13, Mar, 24

Top Five Most Broken MTG Modern Decks of All Time

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Since Modern was created back in 2011, there have been a multitude of extremely powerful decks that have emerged and required bannings to keep in check. From elite build-around pieces like Second Sunrise to overly efficient enablers, such as Mox Opal, Modern has had its fair share of bans over the last decade and change.

Most recently, Violent Outburst bit the dust in Modern, weakening Crashing Footfalls and Living End shells alike. While Violent Outburst has certainly overstayed its welcome, these decks are far from the from the strongest archetypes we’ve seen in Modern.

As more cards continue to earn the banhammer in Modern, we thought it would be interesting to look back at the strongest decks that have ever existed in the Modern format. Notably, Modern has been around for a long time, and frankly, there are a ton of busted decks to choose from. As such, there are bound to be some elite omissions from this list. If anything, this highlights just how absurd the decks that ended up making the cut were at the time. Now, without further ado, here are the top five most broken MTG Modern decks of all time!

#5 Summer Bloom Titan

Primeval Titan

First, we have a deck that, despite receiving a ban back in 2016, is actually somewhat reminiscent of a top tier strategy today. At its base, this deck revolves around Primeval Titan, Amulet of Vigor, and various bounce Lands like Simic Growth Chamber to net lots of mana. Back in 2014-2015 when this deck was quite popular, though, the likes of Urza’s Saga and Dryad of the Ilysian Grove weren’t around yet. So, what made this version of Amulet titan so scary?

The answer is very clear: Summer Bloom. Summer Bloom allowed for incredibly fast starts, especially with Amulet in play. Getting to play three extra Lands meant that, even if you didn’t have access to Amulet, it was trivial to set up Titan for the following turn. Given the presence of Summer Bloom as a major ramp enabler, this deck also made great use of Hive Mind as an alternate win condition.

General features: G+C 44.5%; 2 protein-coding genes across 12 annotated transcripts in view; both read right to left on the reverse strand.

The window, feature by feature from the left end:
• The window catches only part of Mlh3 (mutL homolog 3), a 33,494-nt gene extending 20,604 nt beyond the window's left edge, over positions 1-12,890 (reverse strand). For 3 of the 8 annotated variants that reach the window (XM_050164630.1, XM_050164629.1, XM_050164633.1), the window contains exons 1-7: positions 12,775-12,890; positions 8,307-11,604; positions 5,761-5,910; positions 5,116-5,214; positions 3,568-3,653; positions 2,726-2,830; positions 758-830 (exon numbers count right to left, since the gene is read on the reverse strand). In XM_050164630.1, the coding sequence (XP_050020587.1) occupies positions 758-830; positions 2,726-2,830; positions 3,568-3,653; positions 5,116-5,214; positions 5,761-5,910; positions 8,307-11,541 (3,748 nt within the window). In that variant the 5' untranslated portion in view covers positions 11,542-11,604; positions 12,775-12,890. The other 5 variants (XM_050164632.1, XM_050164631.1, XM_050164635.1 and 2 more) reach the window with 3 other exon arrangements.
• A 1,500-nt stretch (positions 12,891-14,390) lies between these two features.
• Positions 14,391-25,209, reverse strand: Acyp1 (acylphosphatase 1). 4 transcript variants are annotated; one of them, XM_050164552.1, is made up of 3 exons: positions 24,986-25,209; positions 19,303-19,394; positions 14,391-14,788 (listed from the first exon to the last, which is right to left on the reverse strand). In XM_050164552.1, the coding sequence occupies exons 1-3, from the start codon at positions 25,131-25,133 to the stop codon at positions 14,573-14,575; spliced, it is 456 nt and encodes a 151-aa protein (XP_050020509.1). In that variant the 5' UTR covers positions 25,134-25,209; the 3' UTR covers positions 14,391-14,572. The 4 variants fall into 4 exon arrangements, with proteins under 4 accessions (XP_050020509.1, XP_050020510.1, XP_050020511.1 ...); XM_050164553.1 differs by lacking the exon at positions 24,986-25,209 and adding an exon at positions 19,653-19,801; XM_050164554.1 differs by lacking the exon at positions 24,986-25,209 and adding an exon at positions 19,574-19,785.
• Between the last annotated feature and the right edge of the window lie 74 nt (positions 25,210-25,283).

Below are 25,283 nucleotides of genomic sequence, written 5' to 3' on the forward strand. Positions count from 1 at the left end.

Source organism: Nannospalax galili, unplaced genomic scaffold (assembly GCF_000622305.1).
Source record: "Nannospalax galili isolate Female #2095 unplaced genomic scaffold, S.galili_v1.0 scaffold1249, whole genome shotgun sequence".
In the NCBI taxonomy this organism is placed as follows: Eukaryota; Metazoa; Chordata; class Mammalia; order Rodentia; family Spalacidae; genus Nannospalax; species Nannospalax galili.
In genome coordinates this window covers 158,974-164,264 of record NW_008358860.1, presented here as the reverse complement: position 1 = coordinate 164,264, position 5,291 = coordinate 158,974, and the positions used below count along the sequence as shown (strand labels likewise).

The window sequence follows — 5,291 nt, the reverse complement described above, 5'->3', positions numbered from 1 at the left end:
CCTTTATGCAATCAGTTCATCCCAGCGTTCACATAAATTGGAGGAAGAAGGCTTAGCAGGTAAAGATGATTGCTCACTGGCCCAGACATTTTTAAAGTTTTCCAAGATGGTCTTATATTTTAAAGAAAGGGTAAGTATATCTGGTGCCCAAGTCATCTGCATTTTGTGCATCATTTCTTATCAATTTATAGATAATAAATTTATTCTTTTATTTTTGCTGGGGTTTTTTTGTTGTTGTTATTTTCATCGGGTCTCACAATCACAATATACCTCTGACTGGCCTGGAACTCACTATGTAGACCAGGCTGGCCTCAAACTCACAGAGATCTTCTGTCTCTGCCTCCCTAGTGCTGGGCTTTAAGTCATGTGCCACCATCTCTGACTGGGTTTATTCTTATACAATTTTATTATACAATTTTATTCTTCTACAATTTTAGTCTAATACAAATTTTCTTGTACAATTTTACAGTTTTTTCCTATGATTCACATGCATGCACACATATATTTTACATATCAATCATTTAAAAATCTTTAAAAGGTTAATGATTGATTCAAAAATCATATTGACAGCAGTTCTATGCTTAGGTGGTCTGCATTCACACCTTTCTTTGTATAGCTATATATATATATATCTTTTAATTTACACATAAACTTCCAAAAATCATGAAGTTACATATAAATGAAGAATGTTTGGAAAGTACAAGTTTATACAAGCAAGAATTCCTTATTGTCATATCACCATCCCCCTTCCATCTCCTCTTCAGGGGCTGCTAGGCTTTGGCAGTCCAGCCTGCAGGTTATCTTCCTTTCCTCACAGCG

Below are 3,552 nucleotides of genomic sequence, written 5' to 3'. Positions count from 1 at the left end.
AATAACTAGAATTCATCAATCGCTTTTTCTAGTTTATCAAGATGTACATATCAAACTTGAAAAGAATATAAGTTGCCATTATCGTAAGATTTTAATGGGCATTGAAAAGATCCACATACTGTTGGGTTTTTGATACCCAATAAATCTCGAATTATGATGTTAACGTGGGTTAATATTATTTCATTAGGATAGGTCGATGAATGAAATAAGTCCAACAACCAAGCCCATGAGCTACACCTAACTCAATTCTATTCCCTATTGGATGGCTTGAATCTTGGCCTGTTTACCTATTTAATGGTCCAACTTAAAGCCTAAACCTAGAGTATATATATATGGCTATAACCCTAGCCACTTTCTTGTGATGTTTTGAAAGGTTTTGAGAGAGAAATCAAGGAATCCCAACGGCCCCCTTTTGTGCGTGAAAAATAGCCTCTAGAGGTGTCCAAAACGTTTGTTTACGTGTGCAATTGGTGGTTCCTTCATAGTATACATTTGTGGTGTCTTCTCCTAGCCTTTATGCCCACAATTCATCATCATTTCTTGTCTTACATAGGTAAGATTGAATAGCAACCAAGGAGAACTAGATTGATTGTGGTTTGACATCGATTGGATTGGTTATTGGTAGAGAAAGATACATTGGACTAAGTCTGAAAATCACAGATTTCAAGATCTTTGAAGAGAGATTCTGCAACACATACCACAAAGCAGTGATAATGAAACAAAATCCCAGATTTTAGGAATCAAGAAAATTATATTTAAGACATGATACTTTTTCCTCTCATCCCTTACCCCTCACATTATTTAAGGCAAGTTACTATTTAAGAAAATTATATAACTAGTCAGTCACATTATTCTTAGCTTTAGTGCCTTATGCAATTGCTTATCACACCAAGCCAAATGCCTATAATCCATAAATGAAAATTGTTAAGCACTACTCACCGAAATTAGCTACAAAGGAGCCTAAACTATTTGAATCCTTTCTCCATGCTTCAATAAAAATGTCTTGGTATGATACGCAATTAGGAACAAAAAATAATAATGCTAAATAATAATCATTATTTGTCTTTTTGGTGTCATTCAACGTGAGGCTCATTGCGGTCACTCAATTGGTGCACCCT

Alongside Summoner’s Pact or Pact of Negation, you could force your opponent to make a copy of your Pact and ultimately lose the game when they failed to pay their Pact trigger on upkeep. This deck isn’t quite as outrageous as the other four on this list, but the sheer speed Summer Bloom offered earns it a spot at the bottom of this list.

You can go a step further with this archetype and include the Cloudpost version of the deck that quickly got banned after Modern’s introductory events. This may very well be the most broken deck of all time for the Modern format, but it did not exist for very long.

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#4 KCI

Krark-Clan Ironworks

Modern KCI decks utilized the namesake card, Krark-Clan Ironworks, as a combo engine. With Mox Opal, Myr Retriever, Scrap Trawler, and Chromatic Star in the mix, it wasn’t difficult for players to churn through their whole library and generate enough mana to kill the opponent on the spot.

Beyond just its power level, KCI combo was one of the most convoluted combo decks in MTG history. It promoted some corner-case scenarios within the rules that made gameplay very confusing. The deck was also relatively difficult to hate out. Basic Artifact removal spells wasnt super effective, and because Krark-Clan Ironworks’ ability is a mana ability, cards like Pithing Needle didn’t help enough.

Given its complexity, the deck didn’t have quite as overwhelming of a metagame share as it otherwise could have. Don’t let that fool you, though, this deck was busted. For more information on combo lines, take a look here.

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#3 Valki Cascade

Violent Outburst